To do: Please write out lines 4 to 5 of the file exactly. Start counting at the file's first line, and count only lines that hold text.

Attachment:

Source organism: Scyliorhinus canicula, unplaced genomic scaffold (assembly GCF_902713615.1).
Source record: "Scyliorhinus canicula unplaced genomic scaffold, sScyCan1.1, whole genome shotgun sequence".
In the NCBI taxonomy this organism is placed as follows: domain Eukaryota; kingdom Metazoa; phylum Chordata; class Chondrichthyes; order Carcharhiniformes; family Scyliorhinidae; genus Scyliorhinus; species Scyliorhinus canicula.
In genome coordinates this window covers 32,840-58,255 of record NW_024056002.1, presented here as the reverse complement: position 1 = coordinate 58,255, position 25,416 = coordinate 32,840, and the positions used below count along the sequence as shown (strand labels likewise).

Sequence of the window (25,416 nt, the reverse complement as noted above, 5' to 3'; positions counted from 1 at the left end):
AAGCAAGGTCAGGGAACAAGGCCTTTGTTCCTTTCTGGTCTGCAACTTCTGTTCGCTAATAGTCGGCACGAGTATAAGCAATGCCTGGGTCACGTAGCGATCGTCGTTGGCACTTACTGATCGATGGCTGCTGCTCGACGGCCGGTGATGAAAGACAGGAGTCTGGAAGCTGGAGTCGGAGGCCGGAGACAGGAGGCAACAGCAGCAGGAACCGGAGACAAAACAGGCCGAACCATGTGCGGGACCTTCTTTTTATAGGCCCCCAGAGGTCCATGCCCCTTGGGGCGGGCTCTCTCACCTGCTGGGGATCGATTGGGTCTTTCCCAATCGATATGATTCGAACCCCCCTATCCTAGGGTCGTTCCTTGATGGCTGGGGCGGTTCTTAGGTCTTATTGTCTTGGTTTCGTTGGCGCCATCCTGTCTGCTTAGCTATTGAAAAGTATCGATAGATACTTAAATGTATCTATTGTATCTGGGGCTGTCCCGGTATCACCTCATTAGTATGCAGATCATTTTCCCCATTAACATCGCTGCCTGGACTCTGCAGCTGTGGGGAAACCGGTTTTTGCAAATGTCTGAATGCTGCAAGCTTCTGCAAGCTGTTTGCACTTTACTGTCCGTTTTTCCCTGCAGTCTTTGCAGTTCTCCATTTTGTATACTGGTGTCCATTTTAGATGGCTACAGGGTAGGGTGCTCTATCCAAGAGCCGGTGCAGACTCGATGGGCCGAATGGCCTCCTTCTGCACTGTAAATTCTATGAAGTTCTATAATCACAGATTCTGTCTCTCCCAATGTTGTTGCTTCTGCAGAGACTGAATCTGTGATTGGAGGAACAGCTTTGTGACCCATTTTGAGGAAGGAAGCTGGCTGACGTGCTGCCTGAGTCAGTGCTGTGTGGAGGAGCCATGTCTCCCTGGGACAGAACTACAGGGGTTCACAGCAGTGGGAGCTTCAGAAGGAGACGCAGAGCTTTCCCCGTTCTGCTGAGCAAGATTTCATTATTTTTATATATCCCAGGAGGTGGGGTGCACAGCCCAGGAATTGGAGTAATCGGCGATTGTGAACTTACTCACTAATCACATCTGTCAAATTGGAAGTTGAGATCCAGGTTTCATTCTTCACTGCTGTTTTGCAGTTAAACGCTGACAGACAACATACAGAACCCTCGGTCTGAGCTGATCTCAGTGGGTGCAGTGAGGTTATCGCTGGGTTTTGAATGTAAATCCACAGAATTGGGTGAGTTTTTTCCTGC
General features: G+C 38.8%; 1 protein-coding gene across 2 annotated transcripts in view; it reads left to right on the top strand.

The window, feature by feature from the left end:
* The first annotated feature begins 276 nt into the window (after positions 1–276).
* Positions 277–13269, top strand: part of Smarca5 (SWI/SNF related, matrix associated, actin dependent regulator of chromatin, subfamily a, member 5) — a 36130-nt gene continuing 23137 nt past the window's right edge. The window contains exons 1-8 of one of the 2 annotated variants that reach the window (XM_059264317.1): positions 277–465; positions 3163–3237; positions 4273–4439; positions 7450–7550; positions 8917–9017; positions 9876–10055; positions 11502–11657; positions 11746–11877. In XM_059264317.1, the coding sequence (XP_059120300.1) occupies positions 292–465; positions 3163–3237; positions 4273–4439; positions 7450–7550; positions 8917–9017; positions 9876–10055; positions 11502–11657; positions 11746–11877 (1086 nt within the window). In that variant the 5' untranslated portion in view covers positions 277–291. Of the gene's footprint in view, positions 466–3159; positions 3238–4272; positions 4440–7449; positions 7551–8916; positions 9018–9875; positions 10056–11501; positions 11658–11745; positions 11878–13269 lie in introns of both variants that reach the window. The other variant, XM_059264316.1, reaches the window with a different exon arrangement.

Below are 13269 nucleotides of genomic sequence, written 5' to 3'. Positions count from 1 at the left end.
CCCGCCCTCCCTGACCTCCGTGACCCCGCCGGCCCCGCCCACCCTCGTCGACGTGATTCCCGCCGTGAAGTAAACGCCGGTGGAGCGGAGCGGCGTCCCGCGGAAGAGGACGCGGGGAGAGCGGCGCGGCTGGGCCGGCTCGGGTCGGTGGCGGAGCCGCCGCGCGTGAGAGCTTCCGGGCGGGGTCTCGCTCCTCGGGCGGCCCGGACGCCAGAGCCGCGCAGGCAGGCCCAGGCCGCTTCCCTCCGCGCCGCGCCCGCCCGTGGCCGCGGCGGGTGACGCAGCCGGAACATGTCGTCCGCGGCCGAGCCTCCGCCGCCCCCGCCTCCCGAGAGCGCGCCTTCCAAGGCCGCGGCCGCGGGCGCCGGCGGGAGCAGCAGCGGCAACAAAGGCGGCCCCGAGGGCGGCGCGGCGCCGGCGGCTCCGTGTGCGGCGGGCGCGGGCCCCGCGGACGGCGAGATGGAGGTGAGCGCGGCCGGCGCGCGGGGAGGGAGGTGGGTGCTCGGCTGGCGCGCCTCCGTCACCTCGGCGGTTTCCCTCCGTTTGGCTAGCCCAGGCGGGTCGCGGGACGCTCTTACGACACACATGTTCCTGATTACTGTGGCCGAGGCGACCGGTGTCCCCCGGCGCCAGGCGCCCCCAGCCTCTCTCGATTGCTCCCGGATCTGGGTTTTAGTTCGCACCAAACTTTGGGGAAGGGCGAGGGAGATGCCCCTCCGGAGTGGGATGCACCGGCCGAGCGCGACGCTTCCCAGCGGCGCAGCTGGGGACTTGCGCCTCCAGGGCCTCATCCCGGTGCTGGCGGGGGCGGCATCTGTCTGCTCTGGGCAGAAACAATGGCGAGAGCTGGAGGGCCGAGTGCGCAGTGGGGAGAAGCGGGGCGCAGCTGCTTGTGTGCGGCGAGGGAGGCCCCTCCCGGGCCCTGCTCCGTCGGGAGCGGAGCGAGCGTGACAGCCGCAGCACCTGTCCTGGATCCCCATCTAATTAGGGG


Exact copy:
In genome coordinates this window covers 32,840-58,255 of record NW_024056002.1, presented here as the reverse complement: position 1 = coordinate 58,255, position 25,416 = coordinate 32,840, and the positions used below count along the sequence as shown (strand labels likewise).

Sequence of the window (25,416 nt, the reverse complement as noted above, 5' to 3'; positions counted from 1 at the left end):